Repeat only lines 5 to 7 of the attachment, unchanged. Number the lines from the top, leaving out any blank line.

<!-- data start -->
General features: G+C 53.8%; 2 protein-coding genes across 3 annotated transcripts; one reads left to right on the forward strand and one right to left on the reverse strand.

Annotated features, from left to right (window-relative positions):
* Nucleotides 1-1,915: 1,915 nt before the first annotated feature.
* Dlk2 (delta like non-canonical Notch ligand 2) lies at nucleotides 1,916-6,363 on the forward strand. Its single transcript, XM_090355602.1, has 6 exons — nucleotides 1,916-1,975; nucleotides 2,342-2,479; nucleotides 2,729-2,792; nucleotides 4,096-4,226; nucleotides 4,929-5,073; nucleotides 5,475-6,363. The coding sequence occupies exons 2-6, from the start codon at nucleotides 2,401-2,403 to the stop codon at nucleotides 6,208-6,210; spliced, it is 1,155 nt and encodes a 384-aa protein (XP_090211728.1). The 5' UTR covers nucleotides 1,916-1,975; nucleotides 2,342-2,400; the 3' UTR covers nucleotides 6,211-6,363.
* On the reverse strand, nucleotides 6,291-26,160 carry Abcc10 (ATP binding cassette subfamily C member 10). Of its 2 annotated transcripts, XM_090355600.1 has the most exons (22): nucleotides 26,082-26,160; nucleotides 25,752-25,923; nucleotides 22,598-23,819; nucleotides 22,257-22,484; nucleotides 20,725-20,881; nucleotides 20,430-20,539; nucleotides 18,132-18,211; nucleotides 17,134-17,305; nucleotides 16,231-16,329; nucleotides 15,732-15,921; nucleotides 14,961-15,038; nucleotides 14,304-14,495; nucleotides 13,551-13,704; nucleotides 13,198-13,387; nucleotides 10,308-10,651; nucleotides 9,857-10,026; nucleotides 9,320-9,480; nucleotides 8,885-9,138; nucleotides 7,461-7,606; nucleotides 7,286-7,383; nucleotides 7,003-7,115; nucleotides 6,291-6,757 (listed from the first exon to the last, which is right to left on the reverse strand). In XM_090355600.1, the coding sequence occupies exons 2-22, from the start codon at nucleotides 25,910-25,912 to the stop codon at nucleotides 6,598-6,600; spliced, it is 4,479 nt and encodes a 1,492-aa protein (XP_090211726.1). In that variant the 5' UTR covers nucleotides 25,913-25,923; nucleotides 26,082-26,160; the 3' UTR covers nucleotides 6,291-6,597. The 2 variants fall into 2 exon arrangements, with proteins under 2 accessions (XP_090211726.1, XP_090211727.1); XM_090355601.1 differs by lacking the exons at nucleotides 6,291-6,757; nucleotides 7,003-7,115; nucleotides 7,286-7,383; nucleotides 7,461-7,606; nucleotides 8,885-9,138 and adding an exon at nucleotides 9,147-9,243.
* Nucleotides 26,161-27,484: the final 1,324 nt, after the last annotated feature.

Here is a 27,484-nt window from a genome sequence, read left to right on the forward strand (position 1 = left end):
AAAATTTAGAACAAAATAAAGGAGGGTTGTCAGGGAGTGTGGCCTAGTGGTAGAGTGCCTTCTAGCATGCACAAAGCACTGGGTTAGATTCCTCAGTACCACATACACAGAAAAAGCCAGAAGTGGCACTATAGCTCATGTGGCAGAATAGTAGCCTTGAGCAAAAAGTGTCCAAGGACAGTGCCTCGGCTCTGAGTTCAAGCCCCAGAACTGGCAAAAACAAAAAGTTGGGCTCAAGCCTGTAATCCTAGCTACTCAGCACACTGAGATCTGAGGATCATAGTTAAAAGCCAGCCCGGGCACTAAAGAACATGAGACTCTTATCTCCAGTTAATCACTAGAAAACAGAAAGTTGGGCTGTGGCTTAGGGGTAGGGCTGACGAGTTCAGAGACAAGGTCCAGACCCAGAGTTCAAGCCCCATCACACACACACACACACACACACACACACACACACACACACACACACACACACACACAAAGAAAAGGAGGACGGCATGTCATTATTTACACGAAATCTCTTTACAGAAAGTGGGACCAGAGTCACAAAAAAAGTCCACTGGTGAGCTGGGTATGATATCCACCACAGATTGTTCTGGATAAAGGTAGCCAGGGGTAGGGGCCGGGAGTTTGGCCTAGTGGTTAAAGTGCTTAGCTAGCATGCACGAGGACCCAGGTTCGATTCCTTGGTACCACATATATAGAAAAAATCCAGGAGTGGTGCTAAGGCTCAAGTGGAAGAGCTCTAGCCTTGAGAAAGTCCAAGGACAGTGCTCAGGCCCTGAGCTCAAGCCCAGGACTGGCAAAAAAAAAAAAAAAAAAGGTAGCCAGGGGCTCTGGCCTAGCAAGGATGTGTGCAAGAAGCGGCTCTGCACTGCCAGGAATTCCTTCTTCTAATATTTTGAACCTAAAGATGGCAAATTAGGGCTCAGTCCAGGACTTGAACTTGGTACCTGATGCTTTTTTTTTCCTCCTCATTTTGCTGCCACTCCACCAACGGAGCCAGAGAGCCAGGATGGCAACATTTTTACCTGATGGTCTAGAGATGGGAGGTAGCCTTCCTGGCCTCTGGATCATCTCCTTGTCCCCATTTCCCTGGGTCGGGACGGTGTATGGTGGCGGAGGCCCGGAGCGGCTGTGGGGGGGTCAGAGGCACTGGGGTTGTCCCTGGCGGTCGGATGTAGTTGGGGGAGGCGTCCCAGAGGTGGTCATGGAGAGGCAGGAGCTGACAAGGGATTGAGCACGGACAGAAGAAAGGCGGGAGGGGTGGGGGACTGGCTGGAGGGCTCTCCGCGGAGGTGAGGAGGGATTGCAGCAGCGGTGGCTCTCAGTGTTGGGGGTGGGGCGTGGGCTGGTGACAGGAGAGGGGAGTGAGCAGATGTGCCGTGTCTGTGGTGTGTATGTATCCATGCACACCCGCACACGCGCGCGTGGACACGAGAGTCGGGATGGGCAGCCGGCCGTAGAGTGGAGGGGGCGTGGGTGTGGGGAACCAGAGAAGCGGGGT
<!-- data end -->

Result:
* On the reverse strand, nucleotides 6,291-26,160 carry Abcc10 (ATP binding cassette subfamily C member 10). Of its 2 annotated transcripts, XM_090355600.1 has the most exons (22): nucleotides 26,082-26,160; nucleotides 25,752-25,923; nucleotides 22,598-23,819; nucleotides 22,257-22,484; nucleotides 20,725-20,881; nucleotides 20,430-20,539; nucleotides 18,132-18,211; nucleotides 17,134-17,305; nucleotides 16,231-16,329; nucleotides 15,732-15,921; nucleotides 14,961-15,038; nucleotides 14,304-14,495; nucleotides 13,551-13,704; nucleotides 13,198-13,387; nucleotides 10,308-10,651; nucleotides 9,857-10,026; nucleotides 9,320-9,480; nucleotides 8,885-9,138; nucleotides 7,461-7,606; nucleotides 7,286-7,383; nucleotides 7,003-7,115; nucleotides 6,291-6,757 (listed from the first exon to the last, which is right to left on the reverse strand). In XM_090355600.1, the coding sequence occupies exons 2-22, from the start codon at nucleotides 25,910-25,912 to the stop codon at nucleotides 6,598-6,600; spliced, it is 4,479 nt and encodes a 1,492-aa protein (XP_090211726.1). In that variant the 5' UTR covers nucleotides 25,913-25,923; nucleotides 26,082-26,160; the 3' UTR covers nucleotides 6,291-6,597. The 2 variants fall into 2 exon arrangements, with proteins under 2 accessions (XP_090211726.1, XP_090211727.1); XM_090355601.1 differs by lacking the exons at nucleotides 6,291-6,757; nucleotides 7,003-7,115; nucleotides 7,286-7,383; nucleotides 7,461-7,606; nucleotides 8,885-9,138 and adding an exon at nucleotides 9,147-9,243.
* Nucleotides 26,161-27,484: the final 1,324 nt, after the last annotated feature.

Here is a 27,484-nt window from a genome sequence, read left to right on the forward strand (position 1 = left end):